In the past, it was anorexia that made me become this successful. It was anorexia’s perfectionism that made me work hard (without food) graduate and get my dream job. People tell me it wasn’t anorexia, but they don’t know how strong anorexia can be. It was this illness that demanded I prove to people that I can do things. The less food I ate, the more weight I lost, the more successful I became…and it worked.

I cannot keep letting anorexia take credit for everything I’ve achieved. I cannot let it take over me anymore. People tell me that I can do things, that I am capable without this illness. Maybe they’re right?

Ramadan is a spiritual month. It’s about health and helping others and about being kind to oneself. I cannot fast because I am sick, but what I CAN do is help others and take care of myself. I can be thankful to God that I am here in this world. I am alive and I am living.

Ramadan shouldn’t be just about controlling yourself from eating food. It should be about taking care of yourself whatever way possible and if fasting isn’t right for your mental and physical health at the moment, it’s okay not to take part.

For others like myself who cannot fast in the month of Ramadan due to an eating disorder or mental illness, why not turn it around and work on your recovery? This year, I’ve come to realise that putting your own health is more important than religion, career or opportunities. Look after yourself first. Make yourself a priority. That is what I will try to do.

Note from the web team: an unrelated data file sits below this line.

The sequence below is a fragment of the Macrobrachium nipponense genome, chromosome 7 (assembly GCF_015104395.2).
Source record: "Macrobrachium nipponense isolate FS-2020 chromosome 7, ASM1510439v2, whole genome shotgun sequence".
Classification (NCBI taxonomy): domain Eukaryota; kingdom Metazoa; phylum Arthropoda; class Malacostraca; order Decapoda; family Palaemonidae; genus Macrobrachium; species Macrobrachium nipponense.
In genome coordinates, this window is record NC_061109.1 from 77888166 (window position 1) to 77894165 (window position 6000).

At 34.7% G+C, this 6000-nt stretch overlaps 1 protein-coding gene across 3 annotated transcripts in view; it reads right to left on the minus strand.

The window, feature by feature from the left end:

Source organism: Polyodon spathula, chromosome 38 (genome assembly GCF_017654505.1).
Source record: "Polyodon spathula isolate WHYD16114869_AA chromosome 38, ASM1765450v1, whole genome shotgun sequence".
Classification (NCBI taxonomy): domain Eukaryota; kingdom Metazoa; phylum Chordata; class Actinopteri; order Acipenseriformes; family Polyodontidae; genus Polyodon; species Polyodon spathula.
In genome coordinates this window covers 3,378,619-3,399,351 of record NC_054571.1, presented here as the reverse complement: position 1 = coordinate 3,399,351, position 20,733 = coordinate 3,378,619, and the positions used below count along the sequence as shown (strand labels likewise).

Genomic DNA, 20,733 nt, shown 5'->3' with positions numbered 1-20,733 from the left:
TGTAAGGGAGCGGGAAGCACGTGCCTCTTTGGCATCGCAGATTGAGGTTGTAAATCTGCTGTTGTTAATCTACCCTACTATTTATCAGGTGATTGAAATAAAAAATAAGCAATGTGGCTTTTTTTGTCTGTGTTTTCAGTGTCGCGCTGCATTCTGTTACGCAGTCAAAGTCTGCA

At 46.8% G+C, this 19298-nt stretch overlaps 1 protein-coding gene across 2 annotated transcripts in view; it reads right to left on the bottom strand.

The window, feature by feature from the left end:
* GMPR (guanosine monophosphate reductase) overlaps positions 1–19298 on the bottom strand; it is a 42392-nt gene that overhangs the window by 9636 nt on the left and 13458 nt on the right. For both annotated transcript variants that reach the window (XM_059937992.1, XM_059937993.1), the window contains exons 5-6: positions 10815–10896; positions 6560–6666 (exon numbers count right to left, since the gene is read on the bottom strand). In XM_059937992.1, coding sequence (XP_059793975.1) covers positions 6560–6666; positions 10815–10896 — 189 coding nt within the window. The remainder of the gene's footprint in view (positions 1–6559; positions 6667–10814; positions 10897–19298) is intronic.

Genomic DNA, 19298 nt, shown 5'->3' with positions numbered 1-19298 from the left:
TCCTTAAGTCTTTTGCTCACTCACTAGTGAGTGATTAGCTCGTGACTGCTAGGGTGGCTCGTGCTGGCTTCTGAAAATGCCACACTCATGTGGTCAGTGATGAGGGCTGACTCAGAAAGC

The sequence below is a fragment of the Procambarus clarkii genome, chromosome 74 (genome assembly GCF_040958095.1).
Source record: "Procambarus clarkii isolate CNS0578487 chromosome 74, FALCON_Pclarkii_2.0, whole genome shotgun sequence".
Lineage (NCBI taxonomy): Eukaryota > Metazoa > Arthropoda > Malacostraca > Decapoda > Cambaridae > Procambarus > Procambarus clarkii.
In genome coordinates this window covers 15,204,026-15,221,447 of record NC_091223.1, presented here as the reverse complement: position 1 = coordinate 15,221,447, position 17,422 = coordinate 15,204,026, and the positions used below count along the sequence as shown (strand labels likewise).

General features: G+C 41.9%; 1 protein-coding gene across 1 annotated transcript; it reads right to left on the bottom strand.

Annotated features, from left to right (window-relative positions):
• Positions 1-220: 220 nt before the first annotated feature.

This was originally posted on Beat‘s website.

EDAW 2018: Maybe I Am Worth The Fight? #WhyWait

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Eating disorders are a very complicated illness and I believe you cannot fully understand how it is like if you’ve never had one yourself. That’s why there is so much left to do professionally when treating eating disorders.

Anorexia lives inside my head every single day of my life. It wakes up with me, throws abuse at me throughout the day, controls my every thought, every move, every decision. On the rare occasion (actually quite a few regular occasions recently) I challenge it and do the opposite of it. Anorexia is my best friend and my worst enemy.

I believe the NHS has failed me when it comes to my eating disorder but I could look at it a different way. I probably have failed the NHS myself by not complying. I admit, every time I was offered treatment; I didn’t give it my all. I didn’t really want to get better. I always feel like treatment doesn’t focus on a ‘reason’ to get better. Many treatment centres focuses on gaining weight but what is given less time on is getting mentally better. My experience with the NHS has made me believe that eating disorders is only a weight disorder and can only be ‘cured’ by gaining weight.